Trade revenues for the 1,209 publishers who submit data to the AAP were up 4.4% so far this year ($4.2 billion to $4.3 billion), and when all of the revenue data, including PSP, Pre K-12 Instructional materials, and higher ed, the total revenues grew by 5.7%.
The adult segment dropped by a couple percent, while the YA segment increased by 25% (from $903 million to $1.1 billion). The religious press segment was also up 2%.
In terms of formats, downloaded audiobooks continued to be the best performer, growing by 27.7% growth over the same period in 2013. eBook revenues grew by 6% (from $1.0 billion to $1.1 billion). Revenues from paperback sales were up 5.3% (from $1.26 billion to $1.32 billion), while hard back sales increased by 1.3%.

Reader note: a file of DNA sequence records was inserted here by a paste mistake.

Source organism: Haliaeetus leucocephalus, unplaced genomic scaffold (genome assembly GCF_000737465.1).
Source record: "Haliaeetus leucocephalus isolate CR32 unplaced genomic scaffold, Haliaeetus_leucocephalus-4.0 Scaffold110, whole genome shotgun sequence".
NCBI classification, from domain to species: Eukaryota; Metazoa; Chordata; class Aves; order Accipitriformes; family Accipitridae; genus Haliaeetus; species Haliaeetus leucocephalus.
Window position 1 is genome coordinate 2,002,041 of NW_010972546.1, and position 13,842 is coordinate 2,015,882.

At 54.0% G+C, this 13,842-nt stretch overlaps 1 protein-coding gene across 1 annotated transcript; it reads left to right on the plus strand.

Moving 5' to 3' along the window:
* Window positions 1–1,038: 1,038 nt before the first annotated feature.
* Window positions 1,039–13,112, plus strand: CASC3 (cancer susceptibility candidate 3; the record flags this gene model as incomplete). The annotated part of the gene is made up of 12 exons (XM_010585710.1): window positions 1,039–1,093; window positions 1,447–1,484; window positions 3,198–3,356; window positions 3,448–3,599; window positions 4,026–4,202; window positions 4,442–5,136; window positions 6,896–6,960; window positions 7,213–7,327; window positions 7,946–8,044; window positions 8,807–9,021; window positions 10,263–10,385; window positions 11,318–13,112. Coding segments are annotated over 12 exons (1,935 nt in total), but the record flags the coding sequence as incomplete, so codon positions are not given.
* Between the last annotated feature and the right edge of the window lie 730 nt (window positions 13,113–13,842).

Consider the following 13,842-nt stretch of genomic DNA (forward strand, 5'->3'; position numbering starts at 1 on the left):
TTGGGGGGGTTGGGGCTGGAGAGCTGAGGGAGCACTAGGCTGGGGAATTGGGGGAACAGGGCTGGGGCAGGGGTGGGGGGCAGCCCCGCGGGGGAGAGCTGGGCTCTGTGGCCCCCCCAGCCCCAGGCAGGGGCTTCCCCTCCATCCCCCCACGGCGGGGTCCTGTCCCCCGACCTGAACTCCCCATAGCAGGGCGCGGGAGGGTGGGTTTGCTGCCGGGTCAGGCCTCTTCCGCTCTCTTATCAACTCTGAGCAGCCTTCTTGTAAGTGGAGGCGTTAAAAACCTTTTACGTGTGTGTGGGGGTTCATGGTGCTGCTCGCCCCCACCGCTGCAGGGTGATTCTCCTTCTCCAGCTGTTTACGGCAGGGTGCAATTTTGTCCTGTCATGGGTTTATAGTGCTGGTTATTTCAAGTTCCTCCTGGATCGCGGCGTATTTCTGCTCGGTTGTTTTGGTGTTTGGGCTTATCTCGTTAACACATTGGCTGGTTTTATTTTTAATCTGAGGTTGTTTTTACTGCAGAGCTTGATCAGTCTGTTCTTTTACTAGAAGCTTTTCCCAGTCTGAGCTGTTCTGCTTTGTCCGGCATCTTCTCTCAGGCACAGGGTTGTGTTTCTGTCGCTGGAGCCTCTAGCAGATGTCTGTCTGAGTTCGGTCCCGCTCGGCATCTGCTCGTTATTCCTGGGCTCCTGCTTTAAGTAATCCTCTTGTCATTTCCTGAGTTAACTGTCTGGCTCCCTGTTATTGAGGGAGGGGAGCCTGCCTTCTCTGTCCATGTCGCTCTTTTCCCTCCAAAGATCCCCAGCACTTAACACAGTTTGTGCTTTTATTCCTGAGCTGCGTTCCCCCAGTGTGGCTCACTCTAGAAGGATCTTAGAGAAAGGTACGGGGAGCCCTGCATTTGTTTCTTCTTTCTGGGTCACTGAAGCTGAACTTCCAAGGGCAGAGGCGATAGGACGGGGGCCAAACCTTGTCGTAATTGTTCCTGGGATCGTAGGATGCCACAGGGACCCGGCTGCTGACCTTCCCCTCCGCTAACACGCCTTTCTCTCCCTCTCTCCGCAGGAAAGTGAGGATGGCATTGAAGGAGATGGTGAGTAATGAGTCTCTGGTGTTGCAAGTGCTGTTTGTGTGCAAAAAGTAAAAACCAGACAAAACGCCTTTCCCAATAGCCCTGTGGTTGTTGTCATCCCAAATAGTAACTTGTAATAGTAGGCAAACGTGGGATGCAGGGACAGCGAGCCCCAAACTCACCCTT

All in all, there is very little change from the data released last month, which brings me to my title.
Over the past few weeks, I have heard a couple people repeat the "ebooks are killing paperbacks" meme. While that appeared to be true in past years, I seriously do not think that is the case any more. Paperback sales fluctuate, and ebook sales are slowly growing, but the gross cannibalization is no longer taking place.
eBooks might replace paperbacks in the long run, but the change is occurring so slowly that it's impossible to suggest the possibility without better long term data.